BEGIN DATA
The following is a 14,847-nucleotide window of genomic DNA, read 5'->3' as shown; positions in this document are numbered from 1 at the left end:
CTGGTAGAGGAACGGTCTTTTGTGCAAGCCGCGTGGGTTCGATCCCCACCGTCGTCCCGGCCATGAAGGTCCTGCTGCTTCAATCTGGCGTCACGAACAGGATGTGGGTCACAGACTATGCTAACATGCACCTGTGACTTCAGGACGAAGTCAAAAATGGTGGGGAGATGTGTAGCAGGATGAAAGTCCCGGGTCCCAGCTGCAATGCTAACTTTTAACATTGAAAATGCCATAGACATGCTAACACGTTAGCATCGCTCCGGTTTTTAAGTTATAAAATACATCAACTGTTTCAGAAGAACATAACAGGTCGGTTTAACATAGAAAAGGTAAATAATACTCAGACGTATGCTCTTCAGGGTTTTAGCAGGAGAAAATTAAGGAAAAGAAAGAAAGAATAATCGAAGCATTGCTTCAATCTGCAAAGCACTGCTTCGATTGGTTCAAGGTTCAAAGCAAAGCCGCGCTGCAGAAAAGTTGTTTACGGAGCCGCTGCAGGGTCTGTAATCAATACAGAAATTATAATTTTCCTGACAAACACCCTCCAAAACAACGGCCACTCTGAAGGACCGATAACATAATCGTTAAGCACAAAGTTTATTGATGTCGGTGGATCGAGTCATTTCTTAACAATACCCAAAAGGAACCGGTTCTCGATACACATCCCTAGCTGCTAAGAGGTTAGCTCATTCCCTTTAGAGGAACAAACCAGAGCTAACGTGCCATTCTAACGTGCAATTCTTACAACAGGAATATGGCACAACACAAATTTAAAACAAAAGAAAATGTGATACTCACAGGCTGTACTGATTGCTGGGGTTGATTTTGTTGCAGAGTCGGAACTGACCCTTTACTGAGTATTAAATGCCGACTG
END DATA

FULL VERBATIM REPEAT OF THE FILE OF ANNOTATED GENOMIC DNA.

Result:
The following is a 14,847-nucleotide window of genomic DNA, read 5'->3' as shown; positions in this document are numbered from 1 at the left end:
CTGGTAGAGGAACGGTCTTTTGTGCAAGCCGCGTGGGTTCGATCCCCACCGTCGTCCCGGCCATGAAGGTCCTGCTGCTTCAATCTGGCGTCACGAACAGGATGTGGGTCACAGACTATGCTAACATGCACCTGTGACTTCAGGACGAAGTCAAAAATGGTGGGGAGATGTGTAGCAGGATGAAAGTCCCGGGTCCCAGCTGCAATGCTAACTTTTAACATTGAAAATGCCATAGACATGCTAACACGTTAGCATCGCTCCGGTTTTTAAGTTATAAAATACATCAACTGTTTCAGAAGAACATAACAGGTCGGTTTAACATAGAAAAGGTAAATAATACTCAGACGTATGCTCTTCAGGGTTTTAGCAGGAGAAAATTAAGGAAAAGAAAGAAAGAATAATCGAAGCATTGCTTCAATCTGCAAAGCACTGCTTCGATTGGTTCAAGGTTCAAAGCAAAGCCGCGCTGCAGAAAAGTTGTTTACGGAGCCGCTGCAGGGTCTGTAATCAATACAGAAATTATAATTTTCCTGACAAACACCCTCCAAAACAACGGCCACTCTGAAGGACCGATAACATAATCGTTAAGCACAAAGTTTATTGATGTCGGTGGATCGAGTCATTTCTTAACAATACCCAAAAGGAACCGGTTCTCGATACACATCCCTAGCTGCTAAGAGGTTAGCTCATTCCCTTTAGAGGAACAAACCAGAGCTAACGTGCCATTCTAACGTGCAATTCTTACAACAGGAATATGGCACAACACAAATTTAAAACAAAAGAAAATGTGATACTCACAGGCTGTACTGATTGCTGGGGTTGATTTTGTTGCAGAGTCGGAACTGACCCTTTACTGAGTATTAAATGCCGACTG